Friday's top stories:

  • The Oklahoma Senate passes a bill to allow third-party wrongful death lawsuits against doctors who perform abortions.
  • A jury convicts a former Oklahoma gubernatorial candidate of assault and battery in the July shooting of a process server.
  • The latest proposal to set up an independent police oversight office in Tulsa hits a wall.

Tulsa County Sheriff

A jury found a man guilty Thursday of assault and battery for shooting a process server at his south Tulsa home in July.

Jurors deliberated about an hour and rejected Christopher Barnett’s argument he shot the man trying to serve him with legal documents in self-defense.

During trial, prosecutors presented a Facebook post Barnett made that read, "The best process server is a dead one," and a Google search asking whether he could kill a process server for trespassing.

Life.Church

OKLAHOMA CITY (AP) — Two leaders at an Oklahoma-based megachurch have been quarantined after learning they may have been exposed to the new coronavirus at a Germany conference where a scheduled speaker tested positive for the virus.

Rev. Craig Groeschel, Life.Church’s founder, went to speak at the Willow Creek Leadership Congress 2020, along with pastor-innovation leader Rev. Bobby Gruenewald. The leadership conference held in late February drew about 7,400 people.

OKLAHOMA CITY (AP) — U.S. Sen. Jim Inhofe, 85, a fixture in Oklahoma politics for more than 50 years, announced Thursday that he intends to seek another six-year term in office.

Inhofe told The Associated Press this week that his close relationship with President Donald Trump and his seniority on two key Senate committees are the main reasons he’s running again.

“He (Trump) has done an incredibly great job, and I’m very, very close personally with him, and that upsets a lot of people, but I am, and he does call with regularity,” Inhofe said of the president.

Cherokee Nation

In the midst of a dispute over gaming compacts with Gov. Kevin Stitt, Cherokee Nation made its largest-ever disbursement of car tag revenue Thursday to area public school districts.

In all, 108 districts got a total of $6 million. Principal Chief Chuck Hoskin Jr. said that’s in addition to funding that goes toward public education statewide through gaming exclusivity fees.

Matt Trotter / KWGS

The Oklahoma Senate passed a bill on Thursday to let third parties sue doctors who perform abortions for wrongful death.

Senate Bill 1728 would hold doctors liable if they fail to screen a patient for signs of coercion or trick a patient into having an abortion, and Sen. David Bullard gave unverified statistics from anti-abortion groups as evidence doctors are doing the latter in most cases.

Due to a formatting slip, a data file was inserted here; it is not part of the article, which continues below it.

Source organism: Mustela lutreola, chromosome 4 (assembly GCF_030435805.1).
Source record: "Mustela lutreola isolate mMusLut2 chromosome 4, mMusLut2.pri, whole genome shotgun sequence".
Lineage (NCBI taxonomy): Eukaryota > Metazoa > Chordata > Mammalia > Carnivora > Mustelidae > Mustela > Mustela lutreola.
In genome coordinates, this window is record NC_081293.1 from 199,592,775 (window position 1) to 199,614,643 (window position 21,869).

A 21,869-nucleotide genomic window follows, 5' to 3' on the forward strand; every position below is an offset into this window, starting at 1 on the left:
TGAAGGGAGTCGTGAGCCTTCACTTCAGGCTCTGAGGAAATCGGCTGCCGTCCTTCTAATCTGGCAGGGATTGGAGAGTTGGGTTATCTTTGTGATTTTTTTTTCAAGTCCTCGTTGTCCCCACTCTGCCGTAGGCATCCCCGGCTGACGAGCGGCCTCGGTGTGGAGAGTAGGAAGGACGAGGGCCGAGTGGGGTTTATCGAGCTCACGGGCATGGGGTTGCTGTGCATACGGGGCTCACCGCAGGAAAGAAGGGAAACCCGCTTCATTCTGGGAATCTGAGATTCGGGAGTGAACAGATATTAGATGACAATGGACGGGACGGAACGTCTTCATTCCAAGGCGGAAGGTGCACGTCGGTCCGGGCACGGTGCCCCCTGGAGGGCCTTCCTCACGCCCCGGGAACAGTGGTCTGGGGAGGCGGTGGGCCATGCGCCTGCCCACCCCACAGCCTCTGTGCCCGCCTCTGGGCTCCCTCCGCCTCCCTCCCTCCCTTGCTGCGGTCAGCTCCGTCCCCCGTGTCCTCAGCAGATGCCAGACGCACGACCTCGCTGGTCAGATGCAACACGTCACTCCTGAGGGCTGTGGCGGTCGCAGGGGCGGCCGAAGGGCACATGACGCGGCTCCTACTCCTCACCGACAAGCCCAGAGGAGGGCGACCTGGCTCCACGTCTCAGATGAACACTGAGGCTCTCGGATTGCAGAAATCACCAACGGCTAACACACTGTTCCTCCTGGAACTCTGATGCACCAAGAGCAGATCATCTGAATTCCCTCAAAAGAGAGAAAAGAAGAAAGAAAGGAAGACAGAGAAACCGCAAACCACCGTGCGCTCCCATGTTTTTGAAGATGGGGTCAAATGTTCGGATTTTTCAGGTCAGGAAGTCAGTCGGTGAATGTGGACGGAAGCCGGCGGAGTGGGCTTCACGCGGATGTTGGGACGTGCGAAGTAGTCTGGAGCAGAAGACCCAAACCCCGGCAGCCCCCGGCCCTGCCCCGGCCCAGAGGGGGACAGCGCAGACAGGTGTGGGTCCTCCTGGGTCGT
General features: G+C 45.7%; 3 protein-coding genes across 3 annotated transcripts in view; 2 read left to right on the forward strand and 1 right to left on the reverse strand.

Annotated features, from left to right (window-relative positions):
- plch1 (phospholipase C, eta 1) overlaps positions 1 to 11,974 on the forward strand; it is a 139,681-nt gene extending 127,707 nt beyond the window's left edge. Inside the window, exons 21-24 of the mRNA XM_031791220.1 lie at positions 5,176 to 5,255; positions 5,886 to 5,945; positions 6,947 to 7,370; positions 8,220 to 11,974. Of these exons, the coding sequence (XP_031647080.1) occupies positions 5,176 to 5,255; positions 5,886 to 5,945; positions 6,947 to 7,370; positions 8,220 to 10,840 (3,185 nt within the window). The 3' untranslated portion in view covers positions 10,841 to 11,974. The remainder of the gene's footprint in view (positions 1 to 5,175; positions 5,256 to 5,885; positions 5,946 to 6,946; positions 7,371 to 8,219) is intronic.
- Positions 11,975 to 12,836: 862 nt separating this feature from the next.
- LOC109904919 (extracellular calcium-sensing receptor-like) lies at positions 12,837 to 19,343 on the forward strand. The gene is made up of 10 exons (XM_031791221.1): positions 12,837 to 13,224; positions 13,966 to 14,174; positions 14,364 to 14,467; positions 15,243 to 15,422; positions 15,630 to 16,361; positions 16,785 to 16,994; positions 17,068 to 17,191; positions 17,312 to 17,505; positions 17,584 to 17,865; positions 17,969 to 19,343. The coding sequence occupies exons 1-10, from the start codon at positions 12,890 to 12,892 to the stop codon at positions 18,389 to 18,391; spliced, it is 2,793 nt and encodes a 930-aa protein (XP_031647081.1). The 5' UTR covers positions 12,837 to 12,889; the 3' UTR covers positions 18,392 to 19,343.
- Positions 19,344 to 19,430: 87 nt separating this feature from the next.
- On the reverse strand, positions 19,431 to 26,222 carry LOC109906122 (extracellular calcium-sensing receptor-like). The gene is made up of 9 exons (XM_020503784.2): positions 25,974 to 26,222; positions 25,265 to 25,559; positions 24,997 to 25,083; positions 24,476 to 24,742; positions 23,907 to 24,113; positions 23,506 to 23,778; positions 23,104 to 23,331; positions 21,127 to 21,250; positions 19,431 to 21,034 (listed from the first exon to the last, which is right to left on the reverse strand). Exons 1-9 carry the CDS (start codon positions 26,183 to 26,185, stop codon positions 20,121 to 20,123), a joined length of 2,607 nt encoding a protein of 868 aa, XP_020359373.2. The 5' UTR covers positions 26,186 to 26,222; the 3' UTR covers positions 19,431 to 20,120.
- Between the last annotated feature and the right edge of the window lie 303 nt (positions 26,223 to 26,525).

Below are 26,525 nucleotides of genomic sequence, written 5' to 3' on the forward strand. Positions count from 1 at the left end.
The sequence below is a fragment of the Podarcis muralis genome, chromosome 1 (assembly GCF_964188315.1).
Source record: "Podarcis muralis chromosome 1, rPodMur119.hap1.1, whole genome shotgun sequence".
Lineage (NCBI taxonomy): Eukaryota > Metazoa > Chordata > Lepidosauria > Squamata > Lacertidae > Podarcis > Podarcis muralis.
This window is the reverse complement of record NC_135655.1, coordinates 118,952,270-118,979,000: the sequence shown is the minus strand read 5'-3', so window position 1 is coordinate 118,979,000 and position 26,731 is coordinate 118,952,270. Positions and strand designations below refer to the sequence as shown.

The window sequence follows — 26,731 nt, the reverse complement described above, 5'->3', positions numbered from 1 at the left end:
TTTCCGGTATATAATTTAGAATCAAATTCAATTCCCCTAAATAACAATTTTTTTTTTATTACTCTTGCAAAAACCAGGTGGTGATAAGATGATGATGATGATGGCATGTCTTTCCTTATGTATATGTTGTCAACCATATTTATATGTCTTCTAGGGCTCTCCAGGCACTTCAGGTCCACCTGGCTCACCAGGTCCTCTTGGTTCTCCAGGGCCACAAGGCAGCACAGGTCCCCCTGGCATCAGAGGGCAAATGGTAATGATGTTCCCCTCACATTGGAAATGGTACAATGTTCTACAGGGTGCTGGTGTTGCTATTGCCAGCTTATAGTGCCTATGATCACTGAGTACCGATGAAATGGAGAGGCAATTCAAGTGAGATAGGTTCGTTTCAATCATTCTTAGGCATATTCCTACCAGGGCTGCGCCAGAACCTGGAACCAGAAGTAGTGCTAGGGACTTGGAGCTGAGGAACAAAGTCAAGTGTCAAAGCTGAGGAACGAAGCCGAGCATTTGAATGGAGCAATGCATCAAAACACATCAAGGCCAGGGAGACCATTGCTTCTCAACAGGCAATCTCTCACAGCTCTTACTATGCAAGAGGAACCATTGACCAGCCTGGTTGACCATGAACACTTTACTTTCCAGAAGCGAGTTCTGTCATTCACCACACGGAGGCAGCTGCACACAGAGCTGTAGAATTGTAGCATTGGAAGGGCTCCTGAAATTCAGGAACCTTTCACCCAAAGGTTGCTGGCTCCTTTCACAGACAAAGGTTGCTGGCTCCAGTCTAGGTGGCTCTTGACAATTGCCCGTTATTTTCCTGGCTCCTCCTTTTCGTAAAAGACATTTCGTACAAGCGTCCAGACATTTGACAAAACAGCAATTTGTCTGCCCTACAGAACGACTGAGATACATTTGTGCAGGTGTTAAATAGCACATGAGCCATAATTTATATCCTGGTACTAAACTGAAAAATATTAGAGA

Quinton Chandler / StateImpact Oklahoma

Low pay is at the center of Oklahoma’s struggle to keep its prison employees.

Six-year veteran corrections officer Paul Mullaney quit over pay and working conditions just months after lawmakers approved a $2.00 raise for prison employees. He worked in the mental health unit of Joseph Harp Correctional Center in Lexington.

The extra money wasn’t enough to keep him.

“It was just crazy. I mean it was just dangerous and … I (had) enough,”

Matt Trotter / KWGS

A city councilor’s proposal to let Tulsans vote on whether to set up a police oversight office hit a wall Wednesday night.

The council voted 5–3 against sending Councilor Vanessa Hall-Harper’s proposed charter amendment establishing an Office of the Independent Monitor to city attorneys for review, the first step in getting it on a ballot.

The Oklahoma Department of Corrections has canceled visitation at six facilities today through Sunday.

The cancellations are related to a statewide lock down put in place Tuesday after a Monday night incident at Mack Alford Correctional Center, a medium-security men's prison in Stringtown.

In addition to Mack Alford, North Fork, Dick Conner, Cimarron, Davis and Lawton correctional centers will not have visitation until at least next week. Cimarron, Davis and Lawton are privately run prisons.

Tulsa County Sheriff

A man charged in the shooting a process server testifies in his own trial.

Christopher Barnett told jurors he regrets shooting the process server at his south Tulsa home last summer but maintained he feared for his life.

Barnett said he embellished his story when he talked to reporters and said things like the process server was trying to break into his house or that the man was reaching for a gun.

Jurors will begin deliberations today. They will be allowed to consider Barnett's attorney's assertion he acted in self-defense.

File photo

WICHITA, Kan. (AP) — A man serving a 90-year sentence for participating in the 1993 murder of a Kansas corrections officer is charged in a 55-count federal indictment with running a drug ring from his Oklahoma prison cell.

The U.S. attorney’s office said in a news release Wednesday that 47-year-old Travis Knighten was the brains behind a criminal organization that distributed methamphetamine, heroin, cocaine powder, crack cocaine and marijuana in Wichita. No attorney is listed for Knighten in online court records.

Thursday's top stories:

  • Supporters of a state question to expand Medicaid in Oklahoma deliver a petition to the governor asking him to set an election date.
  • A man charged in the shooting of a process server last summer testifies in his own trial.
  • The Oklahoma House passes a bill to require "In God We Trust" signs at all state buildings.

KWGS News File photo

The Tulsa Port of Catoosa has received a $1.1 million federal grant to improve its rail infrastructure.

The grant was awarded by the U.S. Department of Commerce's Economic Development Administration. It's funded from $600 million in supplemental disaster relief appropriations for areas hit by floods and tornadoes last year and will go toward upgrading freight train crossings.

River Parks Authority

Work should start soon parts of River Parks affected by flood damage in 2019.

Contracts for repairs have been awarded for three areas. River Parks Authority Executive Director Matt Meyer says they represent $1.1 million in work at the 41st Street Plaza, 57th Street and Riverside, and 68th Street and Riverside.

Together Oklahoma

Advocates for a state question to expand Medicaid in Oklahoma delivered a petition Wednesday to the governor’s office asking for him to put it on the ballot.

Together Oklahoma, the grassroots advocacy arm of Oklahoma Policy Institute, followed that up with a series of meetings with lawmakers at the capitol.